Frontera International Cultural Festival

Frontera International Cultural Festival
In 2017, the Ukrainian city of Lutsk hosted Meridian Lutsk, a spin-off of the popular Meridian Czernowitz International Poetry Festival. The inaugural festival was a success, but instead of making it an annual event, the festival team decided to launch a standalone literary festival. That’s how the Frontera International Cultural Festival was born.

The initiators and organizers of the Frontera Festival are the StendhaL Art Association and the Department of Culture of the Lutsk City Council. The name of the festival is symbolic: the word “frontera” refers to a strip of free land, a border area where there seem to be too many restrictions, but at the same time no one can really control it. This is a territory where literature is the main driving force. The main goal of the Frontera International Cultural Festival is to identify a common language code that unites the author and the reader, helping them get past borders and cultures.

The concept of the festival is based on the annual change of the participating countries. For example, the inaugural Frontera Festival, held in November 2018, focused on Ukrainian, Belarusian, Latvian and Polish literature. This choice was not accidental, as the Volyn Oblast (province) whose administrative center is Lutsk borders on Poland and Belarus, and Latvia is located not so far away either. Therefore, the culture and literature of these countries are not alien to Lutsk. According to the festival team, the main task of Frontera is to facilitate intercultural dialog between the four peoples which are historically tied to Lutsk and Volyn.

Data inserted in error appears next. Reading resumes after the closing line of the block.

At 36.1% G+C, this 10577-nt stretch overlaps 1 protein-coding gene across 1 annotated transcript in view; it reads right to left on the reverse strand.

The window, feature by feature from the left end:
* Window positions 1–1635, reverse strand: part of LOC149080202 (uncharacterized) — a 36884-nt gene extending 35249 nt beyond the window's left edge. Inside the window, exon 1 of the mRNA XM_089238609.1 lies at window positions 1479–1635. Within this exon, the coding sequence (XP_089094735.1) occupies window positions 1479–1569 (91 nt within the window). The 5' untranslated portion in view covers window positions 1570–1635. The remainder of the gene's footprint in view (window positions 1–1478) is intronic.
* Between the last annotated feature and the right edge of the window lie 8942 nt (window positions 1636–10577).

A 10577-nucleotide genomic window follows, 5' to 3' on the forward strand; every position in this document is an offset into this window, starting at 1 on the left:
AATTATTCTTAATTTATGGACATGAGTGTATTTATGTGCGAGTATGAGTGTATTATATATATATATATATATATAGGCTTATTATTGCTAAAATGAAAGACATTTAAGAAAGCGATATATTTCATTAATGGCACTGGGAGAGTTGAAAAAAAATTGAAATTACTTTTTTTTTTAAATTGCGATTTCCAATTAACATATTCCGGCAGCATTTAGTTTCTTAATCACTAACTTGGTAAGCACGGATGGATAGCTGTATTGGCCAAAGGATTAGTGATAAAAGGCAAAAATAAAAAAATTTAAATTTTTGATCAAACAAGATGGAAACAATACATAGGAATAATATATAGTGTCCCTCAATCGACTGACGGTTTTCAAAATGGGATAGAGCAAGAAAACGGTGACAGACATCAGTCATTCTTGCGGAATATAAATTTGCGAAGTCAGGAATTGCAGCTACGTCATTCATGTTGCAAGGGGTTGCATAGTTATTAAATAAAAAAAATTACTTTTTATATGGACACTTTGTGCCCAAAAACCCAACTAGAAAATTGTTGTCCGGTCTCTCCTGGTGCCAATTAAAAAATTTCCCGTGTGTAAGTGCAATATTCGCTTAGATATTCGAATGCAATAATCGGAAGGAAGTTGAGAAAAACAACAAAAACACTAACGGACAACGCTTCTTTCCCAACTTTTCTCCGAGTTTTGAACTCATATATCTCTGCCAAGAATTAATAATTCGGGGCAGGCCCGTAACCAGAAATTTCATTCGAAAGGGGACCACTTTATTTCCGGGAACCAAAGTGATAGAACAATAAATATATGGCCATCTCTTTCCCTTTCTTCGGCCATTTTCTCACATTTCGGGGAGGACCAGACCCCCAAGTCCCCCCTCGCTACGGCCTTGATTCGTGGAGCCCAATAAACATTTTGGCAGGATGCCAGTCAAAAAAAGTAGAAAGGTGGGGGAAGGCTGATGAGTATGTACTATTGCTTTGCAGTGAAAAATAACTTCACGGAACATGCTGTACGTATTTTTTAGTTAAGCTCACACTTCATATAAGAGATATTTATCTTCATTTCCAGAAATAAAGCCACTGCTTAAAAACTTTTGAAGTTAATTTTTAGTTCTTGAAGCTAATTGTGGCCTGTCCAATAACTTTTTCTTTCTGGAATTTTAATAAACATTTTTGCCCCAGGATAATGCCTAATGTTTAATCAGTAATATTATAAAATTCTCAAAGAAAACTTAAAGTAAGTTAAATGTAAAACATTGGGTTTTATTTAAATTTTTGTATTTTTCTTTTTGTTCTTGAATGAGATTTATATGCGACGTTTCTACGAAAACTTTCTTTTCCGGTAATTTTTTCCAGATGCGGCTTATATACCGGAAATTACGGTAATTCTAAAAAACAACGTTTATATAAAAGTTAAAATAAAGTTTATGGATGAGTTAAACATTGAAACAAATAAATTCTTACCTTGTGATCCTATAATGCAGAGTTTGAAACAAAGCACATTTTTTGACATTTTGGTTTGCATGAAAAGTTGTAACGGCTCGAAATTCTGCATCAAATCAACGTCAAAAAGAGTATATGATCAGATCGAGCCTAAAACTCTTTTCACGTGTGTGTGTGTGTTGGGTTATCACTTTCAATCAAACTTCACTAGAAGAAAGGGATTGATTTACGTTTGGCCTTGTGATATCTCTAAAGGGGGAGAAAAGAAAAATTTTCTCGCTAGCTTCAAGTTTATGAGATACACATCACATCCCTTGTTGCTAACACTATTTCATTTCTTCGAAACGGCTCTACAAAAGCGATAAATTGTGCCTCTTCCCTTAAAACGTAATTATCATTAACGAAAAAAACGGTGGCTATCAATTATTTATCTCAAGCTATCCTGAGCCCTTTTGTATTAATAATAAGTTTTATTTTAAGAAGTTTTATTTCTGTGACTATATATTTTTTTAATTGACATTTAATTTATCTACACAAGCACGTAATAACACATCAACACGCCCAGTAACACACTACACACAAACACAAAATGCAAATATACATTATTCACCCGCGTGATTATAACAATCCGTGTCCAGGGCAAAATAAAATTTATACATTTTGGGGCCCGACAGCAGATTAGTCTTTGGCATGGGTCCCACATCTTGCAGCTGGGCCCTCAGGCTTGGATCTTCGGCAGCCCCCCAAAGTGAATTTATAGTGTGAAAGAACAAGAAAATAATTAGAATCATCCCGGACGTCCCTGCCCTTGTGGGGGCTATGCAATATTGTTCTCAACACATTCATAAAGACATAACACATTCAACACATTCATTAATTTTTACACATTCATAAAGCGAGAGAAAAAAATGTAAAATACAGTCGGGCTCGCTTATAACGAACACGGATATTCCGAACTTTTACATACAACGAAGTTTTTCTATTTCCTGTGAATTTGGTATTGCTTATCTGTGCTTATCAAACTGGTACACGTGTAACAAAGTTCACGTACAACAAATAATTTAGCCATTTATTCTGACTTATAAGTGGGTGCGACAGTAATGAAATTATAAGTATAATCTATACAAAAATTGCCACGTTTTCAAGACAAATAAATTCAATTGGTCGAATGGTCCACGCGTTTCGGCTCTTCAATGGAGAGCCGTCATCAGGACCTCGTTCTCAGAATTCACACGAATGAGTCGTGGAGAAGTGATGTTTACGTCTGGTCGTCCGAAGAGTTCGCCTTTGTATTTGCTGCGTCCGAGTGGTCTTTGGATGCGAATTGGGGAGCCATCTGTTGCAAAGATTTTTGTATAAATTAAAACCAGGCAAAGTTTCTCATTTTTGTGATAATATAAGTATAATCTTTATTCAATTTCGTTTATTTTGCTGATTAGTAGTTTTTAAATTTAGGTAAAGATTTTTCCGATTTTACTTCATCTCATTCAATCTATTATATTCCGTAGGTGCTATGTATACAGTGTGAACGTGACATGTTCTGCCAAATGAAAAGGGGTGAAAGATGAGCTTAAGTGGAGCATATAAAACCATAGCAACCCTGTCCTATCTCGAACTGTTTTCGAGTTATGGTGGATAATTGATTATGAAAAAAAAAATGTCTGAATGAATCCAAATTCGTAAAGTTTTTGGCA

The theme of first Frontera International Cultural Festival was the century between 1918 and 2018 – a time of reflection and cultural experiments. This time wasn’t easy for Lutsk because the city passed from one country to another several times during the October Revolution and the subsequent civil war. It was part of Poland from 1921 to 1939, then during the Second World War Volyn was annexed by the Soviet Union, and since 1991 Lutsk has been part of independent Ukraine. All this, of course, has had a significant impact on the cultural and literary process in the city.

The program of Frontera includes meetings with authors and literary critics, lectures, themed tours, theatre performances, and special events for children and young people. The guests of the debut festival included Ukrainian writers Andriy Lyubka, Maks Kidruk, Oleksandr Boychenko and Pavlo Korobchuk, as well as Krzysztof Czyżewski and Igor Logvinov, cultural management gurus from Poland and Belarus, respectively.





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